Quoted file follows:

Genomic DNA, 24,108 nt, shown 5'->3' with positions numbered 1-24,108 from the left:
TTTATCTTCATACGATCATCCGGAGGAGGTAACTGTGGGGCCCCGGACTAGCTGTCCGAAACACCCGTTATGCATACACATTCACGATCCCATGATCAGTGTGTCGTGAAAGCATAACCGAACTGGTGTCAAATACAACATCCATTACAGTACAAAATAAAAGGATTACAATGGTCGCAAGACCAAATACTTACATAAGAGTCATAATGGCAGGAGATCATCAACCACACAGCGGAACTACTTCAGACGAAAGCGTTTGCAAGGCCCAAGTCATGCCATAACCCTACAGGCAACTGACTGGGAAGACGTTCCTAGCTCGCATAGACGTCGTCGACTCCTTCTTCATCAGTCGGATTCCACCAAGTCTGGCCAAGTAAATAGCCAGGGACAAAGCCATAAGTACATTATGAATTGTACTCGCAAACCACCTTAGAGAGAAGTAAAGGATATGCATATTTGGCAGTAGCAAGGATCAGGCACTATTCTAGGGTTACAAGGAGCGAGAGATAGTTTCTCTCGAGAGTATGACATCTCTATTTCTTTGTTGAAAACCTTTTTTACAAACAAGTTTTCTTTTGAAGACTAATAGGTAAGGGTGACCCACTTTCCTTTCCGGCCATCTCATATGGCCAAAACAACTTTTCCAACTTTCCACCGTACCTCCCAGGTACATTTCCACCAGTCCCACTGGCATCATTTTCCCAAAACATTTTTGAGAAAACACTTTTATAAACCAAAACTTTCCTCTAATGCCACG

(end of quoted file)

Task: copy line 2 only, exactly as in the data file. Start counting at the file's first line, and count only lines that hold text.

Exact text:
TTTATCTTCATACGATCATCCGGAGGAGGTAACTGTGGGGCCCCGGACTAGCTGTCCGAAACACCCGTTATGCATACACATTCACGATCCCATGATCAGTGTGTCGTGAAAGCATAACCGAACTGGTGTCAAATACAACATCCATTACAGTACAAAATAAAAGGATTACAATGGTCGCAAGACCAAATACTTACATAAGAGTCATAATGGCAGGAGATCATCAACCACACAGCGGAACTACTTCAGACGAAAGCGTTTGCAAGGCCCAAGTCATGCCATAACCCTACAGGCAACTGACTGGGAAGACGTTCCTAGCTCGCATAGACGTCGTCGACTCCTTCTTCATCAGTCGGATTCCACCAAGTCTGGCCAAGTAAATAGCCAGGGACAAAGCCATAAGTACATTATGAATTGTACTCGCAAACCACCTTAGAGAGAAGTAAAGGATATGCATATTTGGCAGTAGCAAGGATCAGGCACTATTCTAGGGTTACAAGGAGCGAGAGATAGTTTCTCTCGAGAGTATGACATCTCTATTTCTTTGTTGAAAACCTTTTTTACAAACAAGTTTTCTTTTGAAGACTAATAGGTAAGGGTGACCCACTTTCCTTTCCGGCCATCTCATATGGCCAAAACAACTTTTCCAACTTTCCACCGTACCTCCCAGGTACATTTCCACCAGTCCCACTGGCATCATTTTCCCAAAACATTTTTGAGAAAACACTTTTATAAACCAAAACTTTCCTCTAATGCCACG